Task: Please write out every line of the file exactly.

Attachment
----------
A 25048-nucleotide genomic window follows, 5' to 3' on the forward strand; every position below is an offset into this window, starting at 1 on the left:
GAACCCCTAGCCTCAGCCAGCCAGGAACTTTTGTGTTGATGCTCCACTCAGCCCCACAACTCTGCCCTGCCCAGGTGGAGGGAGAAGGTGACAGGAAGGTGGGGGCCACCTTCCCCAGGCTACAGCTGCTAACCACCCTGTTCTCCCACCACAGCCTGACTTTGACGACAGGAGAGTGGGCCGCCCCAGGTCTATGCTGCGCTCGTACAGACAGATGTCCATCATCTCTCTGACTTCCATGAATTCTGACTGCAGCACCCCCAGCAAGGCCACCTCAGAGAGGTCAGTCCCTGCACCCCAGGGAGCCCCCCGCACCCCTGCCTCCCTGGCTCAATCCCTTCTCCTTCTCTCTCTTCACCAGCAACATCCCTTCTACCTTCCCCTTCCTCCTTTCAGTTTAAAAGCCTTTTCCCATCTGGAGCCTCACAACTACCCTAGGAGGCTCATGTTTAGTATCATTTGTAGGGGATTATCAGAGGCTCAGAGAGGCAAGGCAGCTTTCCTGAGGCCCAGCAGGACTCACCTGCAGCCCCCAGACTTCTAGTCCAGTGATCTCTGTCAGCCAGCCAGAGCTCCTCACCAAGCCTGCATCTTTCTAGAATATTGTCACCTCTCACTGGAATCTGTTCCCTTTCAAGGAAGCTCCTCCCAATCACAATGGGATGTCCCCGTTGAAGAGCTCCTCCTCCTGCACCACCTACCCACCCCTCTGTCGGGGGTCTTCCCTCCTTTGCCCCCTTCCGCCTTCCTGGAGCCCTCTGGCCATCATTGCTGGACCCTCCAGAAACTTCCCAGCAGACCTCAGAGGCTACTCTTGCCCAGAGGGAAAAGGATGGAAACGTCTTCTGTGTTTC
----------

A 25048-nucleotide genomic window follows, 5' to 3' on the forward strand; every position below is an offset into this window, starting at 1 on the left:
GAACCCCTAGCCTCAGCCAGCCAGGAACTTTTGTGTTGATGCTCCACTCAGCCCCACAACTCTGCCCTGCCCAGGTGGAGGGAGAAGGTGACAGGAAGGTGGGGGCCACCTTCCCCAGGCTACAGCTGCTAACCACCCTGTTCTCCCACCACAGCCTGACTTTGACGACAGGAGAGTGGGCCGCCCCAGGTCTATGCTGCGCTCGTACAGACAGATGTCCATCATCTCTCTGACTTCCATGAATTCTGACTGCAGCACCCCCAGCAAGGCCACCTCAGAGAGGTCAGTCCCTGCACCCCAGGGAGCCCCCCGCACCCCTGCCTCCCTGGCTCAATCCCTTCTCCTTCTCTCTCTTCACCAGCAACATCCCTTCTACCTTCCCCTTCCTCCTTTCAGTTTAAAAGCCTTTTCCCATCTGGAGCCTCACAACTACCCTAGGAGGCTCATGTTTAGTATCATTTGTAGGGGATTATCAGAGGCTCAGAGAGGCAAGGCAGCTTTCCTGAGGCCCAGCAGGACTCACCTGCAGCCCCCAGACTTCTAGTCCAGTGATCTCTGTCAGCCAGCCAGAGCTCCTCACCAAGCCTGCATCTTTCTAGAATATTGTCACCTCTCACTGGAATCTGTTCCCTTTCAAGGAAGCTCCTCCCAATCACAATGGGATGTCCCCGTTGAAGAGCTCCTCCTCCTGCACCACCTACCCACCCCTCTGTCGGGGGTCTTCCCTCCTTTGCCCCCTTCCGCCTTCCTGGAGCCCTCTGGCCATCATTGCTGGACCCTCCAGAAACTTCCCAGCAGACCTCAGAGGCTACTCTTGCCCAGAGGGAAAAGGATGGAAACGTCTTCTGTGTTTC